As used herein, the term “vessel” means any body lumen or tubular tissue within the cardiac, coronary, renal, peripheral vascular, gastrointestinal, pulmonary, urinary and neurovascular systems and the brain. Devices constructed in accordance with the invention include, singularly or in combination, a main expandable tubular stent body having at least one side opening (usually substantially circular) located between its proximal and distal end openings, which side opening may further comprise a radially expandable portion extending laterally outward from the edges of the side opening; and an expandable branch second stent comprising proximal and distal end openings and which may further comprise a contacting portion at its proximal end, and which may be constructed to form an angularly variable branched stent apparatus when inserted through a side opening of the main stent. The radially expandable portion preferably comprises a plurality of laterally deployable elements, such as loops, tabs, beams, or the like, attached or coupled to a peripheral edge of the side opening. Usually, the elements will project inwardly from the periphery into the side hole so that they may be deployed radially outwardly from the periphery to open in a petal-like fashion. The elements may be formed integrally as part of the tubular body structure, e.g., being formed from the bent wire or band or from the cut tubular structure which defines the stent structure. Alternatively, they could be formed separately and subsequently attached by crimping, welding, folding, interference fitting, etc. Optionally, the expandable portion may be covered with a fabric or the entire stent structure membrane to help form the transition between the main body lumen and the lumen of the second stent. The stents of the invention are marked with, or at least partially constructed of, a material which is imageable during intraluminal catheterization techniques, most preferably but not limited to ultrasound and x-ray, preferably being radiopaque.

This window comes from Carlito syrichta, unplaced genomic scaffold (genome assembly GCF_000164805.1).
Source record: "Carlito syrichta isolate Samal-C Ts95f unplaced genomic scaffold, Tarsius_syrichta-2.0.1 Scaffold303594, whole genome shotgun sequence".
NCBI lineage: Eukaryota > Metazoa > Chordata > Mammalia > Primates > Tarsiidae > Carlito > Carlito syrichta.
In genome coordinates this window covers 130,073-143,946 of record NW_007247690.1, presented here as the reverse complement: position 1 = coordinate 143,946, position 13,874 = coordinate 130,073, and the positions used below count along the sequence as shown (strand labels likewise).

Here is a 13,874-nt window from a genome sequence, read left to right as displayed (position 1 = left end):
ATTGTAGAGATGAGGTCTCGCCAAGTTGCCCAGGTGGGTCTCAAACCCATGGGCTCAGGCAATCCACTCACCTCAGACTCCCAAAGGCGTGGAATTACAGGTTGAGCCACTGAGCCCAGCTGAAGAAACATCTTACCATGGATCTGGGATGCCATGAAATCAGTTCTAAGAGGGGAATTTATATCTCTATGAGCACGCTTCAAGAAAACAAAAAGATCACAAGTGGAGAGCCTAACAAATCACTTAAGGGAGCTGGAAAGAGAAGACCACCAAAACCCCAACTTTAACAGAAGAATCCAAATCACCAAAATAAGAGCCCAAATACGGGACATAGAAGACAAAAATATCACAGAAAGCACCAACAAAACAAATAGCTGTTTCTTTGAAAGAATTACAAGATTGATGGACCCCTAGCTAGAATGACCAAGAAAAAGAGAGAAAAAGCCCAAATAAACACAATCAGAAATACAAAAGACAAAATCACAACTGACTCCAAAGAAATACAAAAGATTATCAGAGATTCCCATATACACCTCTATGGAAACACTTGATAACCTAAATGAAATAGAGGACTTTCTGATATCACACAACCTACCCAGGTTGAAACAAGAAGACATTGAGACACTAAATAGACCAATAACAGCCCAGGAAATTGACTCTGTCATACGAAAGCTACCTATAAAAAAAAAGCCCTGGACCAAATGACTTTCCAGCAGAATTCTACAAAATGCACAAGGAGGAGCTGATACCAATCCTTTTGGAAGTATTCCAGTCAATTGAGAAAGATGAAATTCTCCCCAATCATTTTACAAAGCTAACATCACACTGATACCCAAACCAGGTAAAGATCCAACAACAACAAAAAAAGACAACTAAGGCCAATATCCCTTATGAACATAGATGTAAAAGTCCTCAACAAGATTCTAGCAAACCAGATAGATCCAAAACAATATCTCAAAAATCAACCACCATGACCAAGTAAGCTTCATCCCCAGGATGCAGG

In a preferred aspect of the stent design, the side hole will be defined by a continuous band or pattern of material which defines the periphery of the side hole. The band may have a circular, oval, or other regular geometry in which case the width and area of the side hole will remain generally constant as the stent is expanded. Alternatively, the continuous band may comprise discontinuities over its length so that the area and/or width of the side hole may expand together with the stent structure. Preferably, the continuous band will include inwardly projecting loops, fingers, or other protrusions which will define the laterally deployable elements which project inwardly from the peripheral edge of the side opening. The inwardly projecting loops or other elements may be overlapping or non-overlapping. The use of overlapping looped structures maximizes the length of the inwardly projecting elements after they are unfolded and opened inwardly into the side branch, as described in more detail below.